Last weekend I had to travel for business, and I forgot to bring a book for the way home! I never forget a book for place trips, but on the way out to San Diego I had to do a lot of prep for the meetings I was attending, so I didn't need one, and I didn't think "oh, Jay, you won't be doing prep on the way home." So there I was in the airport without a book. Boo!
This is particularly traumatic for me because I'm picky about what I read and airport bookstores are almost universal in the suck. They are chock full of boring business books and top ten bestsellers that (a) I've already read or (b) I wouldn't read with someone else's eyes, let alone pay good money for. I was, to be blunt, in despair.
But I saw a book with a pretty cool cover, so I picked it up. And, when I checked out the back cover, the hook was good. When I opened it up, I was a little concerned...it was supposedly one of those suspense/mystery novels, but it started with a prologue (sigh...I'm totally anti-prologue), and the writing was a little fancy for a suspense/mystery. Still, there was nothing else on the shelves that I would remotely consider buying and this book was pretty long (I had a two hour wait and a four 1/2 hour flight, and I read fast, so length is important in an airport book) and the writing, while a little on the fancy side, wasn't bad, so I bought it.
Oh my God, it was so good!
The book is called In The Woods by Tana French, and it's a story about an Irish detective named Rob Ryan called to solve a murder in his childhood town, except that what almost no one else knows is that Rob Ryan is actually Adam Ryan, the survivor of a mysterious event that happened in the woods when he was twelve that resulted in the disappearance (and likely murder) of his two best friends. Rob/Adam was found, dazed and incoherent, with rips in his shirt and blood IN HIS SHOES ::shudder::, and no one, not even him, knows what happened or why he lived. And that's just the start of the book!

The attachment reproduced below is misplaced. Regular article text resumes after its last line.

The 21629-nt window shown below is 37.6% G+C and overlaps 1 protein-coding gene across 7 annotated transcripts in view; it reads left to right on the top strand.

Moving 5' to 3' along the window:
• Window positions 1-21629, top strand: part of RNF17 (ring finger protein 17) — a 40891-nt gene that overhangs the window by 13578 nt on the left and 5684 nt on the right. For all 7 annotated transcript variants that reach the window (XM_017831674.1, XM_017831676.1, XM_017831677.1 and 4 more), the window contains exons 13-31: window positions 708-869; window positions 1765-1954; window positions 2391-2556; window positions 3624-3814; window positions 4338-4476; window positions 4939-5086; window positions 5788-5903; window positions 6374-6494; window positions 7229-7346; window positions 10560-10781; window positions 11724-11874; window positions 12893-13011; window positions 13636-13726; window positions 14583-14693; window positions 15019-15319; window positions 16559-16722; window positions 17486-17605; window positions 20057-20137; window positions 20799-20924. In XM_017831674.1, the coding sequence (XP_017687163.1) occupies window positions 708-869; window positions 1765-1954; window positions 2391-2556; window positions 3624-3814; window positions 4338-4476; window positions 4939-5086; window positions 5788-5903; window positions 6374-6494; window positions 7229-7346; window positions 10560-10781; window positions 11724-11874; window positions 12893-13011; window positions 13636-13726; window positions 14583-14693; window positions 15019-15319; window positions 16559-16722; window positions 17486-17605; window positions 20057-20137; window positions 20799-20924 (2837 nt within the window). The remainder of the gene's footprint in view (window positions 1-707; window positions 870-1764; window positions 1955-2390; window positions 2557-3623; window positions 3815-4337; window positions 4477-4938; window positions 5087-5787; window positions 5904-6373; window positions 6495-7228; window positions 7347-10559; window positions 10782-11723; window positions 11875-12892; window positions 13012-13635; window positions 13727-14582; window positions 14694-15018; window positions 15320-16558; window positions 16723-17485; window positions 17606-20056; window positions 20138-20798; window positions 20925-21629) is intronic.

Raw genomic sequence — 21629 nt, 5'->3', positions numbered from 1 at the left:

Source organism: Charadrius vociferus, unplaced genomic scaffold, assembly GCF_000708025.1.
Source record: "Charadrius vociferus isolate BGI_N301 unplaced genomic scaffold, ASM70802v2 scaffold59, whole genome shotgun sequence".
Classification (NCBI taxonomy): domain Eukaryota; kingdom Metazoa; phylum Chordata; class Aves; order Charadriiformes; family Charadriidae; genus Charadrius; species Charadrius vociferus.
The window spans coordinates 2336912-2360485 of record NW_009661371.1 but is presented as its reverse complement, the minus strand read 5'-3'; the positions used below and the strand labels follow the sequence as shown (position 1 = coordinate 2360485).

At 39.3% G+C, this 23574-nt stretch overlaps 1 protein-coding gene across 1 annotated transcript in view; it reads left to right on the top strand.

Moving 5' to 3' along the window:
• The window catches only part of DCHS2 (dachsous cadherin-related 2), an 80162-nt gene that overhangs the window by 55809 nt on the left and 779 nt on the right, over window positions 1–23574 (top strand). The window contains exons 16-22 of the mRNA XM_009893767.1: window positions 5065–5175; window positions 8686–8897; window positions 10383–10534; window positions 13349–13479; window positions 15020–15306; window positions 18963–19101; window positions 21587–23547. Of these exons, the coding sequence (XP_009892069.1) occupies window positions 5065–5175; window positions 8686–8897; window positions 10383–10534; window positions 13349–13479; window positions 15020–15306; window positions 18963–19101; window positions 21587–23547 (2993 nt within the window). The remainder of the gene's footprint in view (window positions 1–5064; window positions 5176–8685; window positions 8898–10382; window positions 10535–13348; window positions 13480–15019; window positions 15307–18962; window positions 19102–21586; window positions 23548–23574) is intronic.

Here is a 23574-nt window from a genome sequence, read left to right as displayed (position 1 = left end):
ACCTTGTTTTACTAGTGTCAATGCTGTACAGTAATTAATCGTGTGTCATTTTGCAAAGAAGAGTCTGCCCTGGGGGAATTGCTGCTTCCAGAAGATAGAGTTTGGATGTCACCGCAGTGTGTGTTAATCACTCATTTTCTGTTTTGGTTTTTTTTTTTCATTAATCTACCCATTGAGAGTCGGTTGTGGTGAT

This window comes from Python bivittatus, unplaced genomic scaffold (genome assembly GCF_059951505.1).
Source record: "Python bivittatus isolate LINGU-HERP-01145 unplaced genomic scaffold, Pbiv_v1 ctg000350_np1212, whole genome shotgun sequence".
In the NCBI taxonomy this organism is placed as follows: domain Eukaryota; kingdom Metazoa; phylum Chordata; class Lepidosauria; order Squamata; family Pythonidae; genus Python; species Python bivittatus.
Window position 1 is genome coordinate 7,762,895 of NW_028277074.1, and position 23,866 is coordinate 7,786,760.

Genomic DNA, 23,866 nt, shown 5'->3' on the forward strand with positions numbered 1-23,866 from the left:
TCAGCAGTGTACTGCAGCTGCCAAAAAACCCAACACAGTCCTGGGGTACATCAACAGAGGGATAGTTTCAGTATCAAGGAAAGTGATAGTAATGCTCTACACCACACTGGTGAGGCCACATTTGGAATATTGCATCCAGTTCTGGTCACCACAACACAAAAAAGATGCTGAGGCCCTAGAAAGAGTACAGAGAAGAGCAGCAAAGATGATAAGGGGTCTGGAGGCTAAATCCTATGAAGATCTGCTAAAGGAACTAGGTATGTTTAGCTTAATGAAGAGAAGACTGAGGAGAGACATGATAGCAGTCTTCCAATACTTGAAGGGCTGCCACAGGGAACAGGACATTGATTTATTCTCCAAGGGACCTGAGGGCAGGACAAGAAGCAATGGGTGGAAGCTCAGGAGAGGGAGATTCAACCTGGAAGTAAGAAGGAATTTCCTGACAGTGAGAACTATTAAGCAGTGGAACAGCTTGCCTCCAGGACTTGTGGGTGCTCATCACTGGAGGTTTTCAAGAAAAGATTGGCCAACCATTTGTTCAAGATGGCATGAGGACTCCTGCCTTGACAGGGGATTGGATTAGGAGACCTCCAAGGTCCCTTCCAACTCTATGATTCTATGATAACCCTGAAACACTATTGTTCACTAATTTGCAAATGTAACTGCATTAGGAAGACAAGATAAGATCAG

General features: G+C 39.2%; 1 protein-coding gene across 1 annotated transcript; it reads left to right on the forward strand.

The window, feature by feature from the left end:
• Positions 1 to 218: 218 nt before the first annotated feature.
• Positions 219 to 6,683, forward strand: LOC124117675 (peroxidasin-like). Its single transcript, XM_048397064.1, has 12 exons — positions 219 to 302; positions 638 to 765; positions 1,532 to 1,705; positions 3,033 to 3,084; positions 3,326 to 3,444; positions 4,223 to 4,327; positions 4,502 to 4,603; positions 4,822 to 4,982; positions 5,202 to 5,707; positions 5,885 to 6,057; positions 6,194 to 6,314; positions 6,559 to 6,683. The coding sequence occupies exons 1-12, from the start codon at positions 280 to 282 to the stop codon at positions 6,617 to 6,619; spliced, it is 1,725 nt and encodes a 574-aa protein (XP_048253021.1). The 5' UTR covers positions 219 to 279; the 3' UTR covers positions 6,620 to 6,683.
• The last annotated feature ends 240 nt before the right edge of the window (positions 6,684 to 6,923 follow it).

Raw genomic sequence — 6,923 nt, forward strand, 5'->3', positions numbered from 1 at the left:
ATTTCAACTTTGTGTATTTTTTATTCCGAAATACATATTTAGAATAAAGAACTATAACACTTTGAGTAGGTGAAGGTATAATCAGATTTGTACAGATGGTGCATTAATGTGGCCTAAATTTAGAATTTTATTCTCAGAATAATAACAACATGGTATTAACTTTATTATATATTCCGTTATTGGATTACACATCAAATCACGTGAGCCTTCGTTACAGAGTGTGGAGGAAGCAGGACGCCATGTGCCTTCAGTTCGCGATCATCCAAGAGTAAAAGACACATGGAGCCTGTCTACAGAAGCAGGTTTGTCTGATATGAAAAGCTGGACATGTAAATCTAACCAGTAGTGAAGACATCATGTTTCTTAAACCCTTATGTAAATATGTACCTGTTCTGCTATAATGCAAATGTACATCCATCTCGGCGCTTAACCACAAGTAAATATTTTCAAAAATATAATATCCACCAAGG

The writing stops being fancy after the prologue (or I stopped noticing, which is just as good), and the plot moves along, and the characters, especially Rob and his partner Cassie, are sympathetic but not perfect. I have to say that the clue that broke the modern day mystery wide open was pretty obvious to me (I kept thinking "but what about THAT thing that matches the description of the object used to assault the victim?"), but the cast of characters (even the supporting ones) was so strong, and the suspects for the murder were so strong that I didn't care that the clue was so obvious. The clue didn't lead directly to the murderer, so I didn't know the identity of that person right away, and that's really what matters when writing a whodunit (in my uneducated opinion).
There's really nothing like the rush involved in finding a new book, is there? I mean, I know that French has to be a pretty big name--In The Woods was on the NYT bestseller list (and she was in the airport bookstore, which means she must be popular somewhere--unknowns don't end up in the airport) and I'm sure that people who normally read mysteries or suspense novels or whatever know aaaaallll about her, but I had literally never heard of her until I picked up the book. How strange is that?
Anyway, I highly recommend In The Woods, the ending of which is truly heartbreaking to me, and everyone should go out and buy it, even if you're not trapped without a book in the airport. And Tana French has another book coming out in August, which I'm totally psyched for.